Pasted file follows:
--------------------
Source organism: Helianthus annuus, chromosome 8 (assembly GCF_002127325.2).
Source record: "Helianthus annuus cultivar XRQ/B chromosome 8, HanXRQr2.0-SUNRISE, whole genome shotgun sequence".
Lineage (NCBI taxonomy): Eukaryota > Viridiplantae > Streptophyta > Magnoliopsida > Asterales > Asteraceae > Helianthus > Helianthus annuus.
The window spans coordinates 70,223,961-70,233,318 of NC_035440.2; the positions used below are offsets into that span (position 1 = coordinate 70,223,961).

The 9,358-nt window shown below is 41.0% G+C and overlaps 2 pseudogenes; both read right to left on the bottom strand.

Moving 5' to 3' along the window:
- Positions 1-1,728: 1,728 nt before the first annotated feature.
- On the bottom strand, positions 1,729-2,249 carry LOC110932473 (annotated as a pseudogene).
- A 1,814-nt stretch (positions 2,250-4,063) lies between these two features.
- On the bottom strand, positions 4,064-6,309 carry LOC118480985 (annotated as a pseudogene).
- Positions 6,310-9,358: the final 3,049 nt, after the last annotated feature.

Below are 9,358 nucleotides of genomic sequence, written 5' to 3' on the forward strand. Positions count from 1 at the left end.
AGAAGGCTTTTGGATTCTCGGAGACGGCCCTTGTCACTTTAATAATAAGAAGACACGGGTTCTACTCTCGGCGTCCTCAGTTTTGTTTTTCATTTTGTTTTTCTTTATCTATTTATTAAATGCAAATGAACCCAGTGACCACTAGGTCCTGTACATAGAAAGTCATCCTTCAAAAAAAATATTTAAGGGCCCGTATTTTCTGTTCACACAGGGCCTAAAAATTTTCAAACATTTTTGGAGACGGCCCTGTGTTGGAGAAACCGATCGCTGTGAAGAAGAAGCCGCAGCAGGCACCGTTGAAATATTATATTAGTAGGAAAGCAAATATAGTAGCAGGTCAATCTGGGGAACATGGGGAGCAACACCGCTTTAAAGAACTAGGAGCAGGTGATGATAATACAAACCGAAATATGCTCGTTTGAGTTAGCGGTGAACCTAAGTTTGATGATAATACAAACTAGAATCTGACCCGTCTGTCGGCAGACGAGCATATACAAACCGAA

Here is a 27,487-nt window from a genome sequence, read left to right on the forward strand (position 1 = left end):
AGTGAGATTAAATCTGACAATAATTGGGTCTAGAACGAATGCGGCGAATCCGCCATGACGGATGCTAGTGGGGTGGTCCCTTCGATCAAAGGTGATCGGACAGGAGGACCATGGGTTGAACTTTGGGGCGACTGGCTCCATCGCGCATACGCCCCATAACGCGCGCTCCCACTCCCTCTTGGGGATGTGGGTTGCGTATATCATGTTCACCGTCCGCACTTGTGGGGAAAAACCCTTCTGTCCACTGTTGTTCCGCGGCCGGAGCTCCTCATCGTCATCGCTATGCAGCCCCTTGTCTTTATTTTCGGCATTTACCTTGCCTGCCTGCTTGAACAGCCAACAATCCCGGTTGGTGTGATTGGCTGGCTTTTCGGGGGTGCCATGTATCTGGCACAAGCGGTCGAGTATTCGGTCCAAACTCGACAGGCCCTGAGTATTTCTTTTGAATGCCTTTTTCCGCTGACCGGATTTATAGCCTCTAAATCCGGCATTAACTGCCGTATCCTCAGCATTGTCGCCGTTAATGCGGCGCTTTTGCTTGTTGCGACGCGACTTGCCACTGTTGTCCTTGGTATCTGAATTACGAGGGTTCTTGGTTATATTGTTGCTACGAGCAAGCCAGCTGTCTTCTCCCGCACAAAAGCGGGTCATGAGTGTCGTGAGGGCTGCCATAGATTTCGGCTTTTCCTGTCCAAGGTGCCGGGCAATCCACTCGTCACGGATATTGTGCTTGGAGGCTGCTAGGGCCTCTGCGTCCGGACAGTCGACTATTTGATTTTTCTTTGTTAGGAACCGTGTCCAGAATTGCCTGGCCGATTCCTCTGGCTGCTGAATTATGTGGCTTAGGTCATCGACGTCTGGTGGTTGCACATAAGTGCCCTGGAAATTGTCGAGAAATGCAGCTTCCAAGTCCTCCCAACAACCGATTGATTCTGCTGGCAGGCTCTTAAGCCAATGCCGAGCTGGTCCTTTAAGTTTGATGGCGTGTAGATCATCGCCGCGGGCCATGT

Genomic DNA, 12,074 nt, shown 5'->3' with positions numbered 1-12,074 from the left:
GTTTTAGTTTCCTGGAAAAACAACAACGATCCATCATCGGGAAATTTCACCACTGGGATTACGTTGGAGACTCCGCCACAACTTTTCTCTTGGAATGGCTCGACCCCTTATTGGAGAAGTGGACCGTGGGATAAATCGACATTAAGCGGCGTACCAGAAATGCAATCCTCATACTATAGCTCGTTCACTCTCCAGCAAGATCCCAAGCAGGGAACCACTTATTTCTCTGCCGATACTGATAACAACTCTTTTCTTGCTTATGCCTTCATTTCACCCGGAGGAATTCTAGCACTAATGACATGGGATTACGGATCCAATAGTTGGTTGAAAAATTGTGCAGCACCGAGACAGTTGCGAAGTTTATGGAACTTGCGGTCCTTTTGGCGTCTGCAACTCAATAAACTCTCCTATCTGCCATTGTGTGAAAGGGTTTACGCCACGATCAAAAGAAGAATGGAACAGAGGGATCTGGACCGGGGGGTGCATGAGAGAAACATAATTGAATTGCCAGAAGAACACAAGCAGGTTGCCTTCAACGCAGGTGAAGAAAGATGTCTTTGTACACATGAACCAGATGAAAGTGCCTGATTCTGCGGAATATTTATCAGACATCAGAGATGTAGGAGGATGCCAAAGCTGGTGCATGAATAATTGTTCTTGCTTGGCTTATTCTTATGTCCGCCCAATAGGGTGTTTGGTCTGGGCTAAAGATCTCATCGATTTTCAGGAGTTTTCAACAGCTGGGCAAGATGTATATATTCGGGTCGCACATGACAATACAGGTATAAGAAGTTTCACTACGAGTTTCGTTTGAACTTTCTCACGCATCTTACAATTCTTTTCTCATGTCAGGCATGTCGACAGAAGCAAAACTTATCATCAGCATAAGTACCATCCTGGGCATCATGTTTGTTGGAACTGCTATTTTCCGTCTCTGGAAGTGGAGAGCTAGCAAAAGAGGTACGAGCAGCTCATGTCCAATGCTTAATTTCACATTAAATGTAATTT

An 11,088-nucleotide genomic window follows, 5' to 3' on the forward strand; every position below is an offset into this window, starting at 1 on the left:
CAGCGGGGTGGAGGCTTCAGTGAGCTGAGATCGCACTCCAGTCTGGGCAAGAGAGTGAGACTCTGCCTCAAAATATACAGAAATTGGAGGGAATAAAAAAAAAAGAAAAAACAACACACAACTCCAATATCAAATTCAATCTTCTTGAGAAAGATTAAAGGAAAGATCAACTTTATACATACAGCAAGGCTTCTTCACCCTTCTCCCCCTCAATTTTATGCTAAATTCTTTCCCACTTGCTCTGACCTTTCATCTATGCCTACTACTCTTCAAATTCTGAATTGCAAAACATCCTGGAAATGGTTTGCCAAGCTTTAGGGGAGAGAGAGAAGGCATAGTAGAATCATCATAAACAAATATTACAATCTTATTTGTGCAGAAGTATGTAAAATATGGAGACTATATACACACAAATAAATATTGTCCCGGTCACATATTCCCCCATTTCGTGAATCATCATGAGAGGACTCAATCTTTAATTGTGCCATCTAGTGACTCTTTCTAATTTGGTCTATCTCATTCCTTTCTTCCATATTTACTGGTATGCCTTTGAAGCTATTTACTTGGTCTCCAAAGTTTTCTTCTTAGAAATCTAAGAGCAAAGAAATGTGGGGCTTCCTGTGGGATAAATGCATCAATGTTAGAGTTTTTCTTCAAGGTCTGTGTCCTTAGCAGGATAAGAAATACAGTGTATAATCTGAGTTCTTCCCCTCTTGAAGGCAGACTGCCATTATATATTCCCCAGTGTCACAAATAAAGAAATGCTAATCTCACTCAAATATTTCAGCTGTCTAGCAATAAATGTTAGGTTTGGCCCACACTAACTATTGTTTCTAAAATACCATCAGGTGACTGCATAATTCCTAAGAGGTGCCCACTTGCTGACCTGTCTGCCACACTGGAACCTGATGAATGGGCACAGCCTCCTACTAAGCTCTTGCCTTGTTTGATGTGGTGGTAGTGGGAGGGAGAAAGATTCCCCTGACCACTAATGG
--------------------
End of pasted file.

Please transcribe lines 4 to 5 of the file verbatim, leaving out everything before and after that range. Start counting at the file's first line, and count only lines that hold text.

The window spans coordinates 70,223,961-70,233,318 of NC_035440.2; the positions used below are offsets into that span (position 1 = coordinate 70,223,961).

The 9,358-nt window shown below is 41.0% G+C and overlaps 2 pseudogenes; both read right to left on the bottom strand.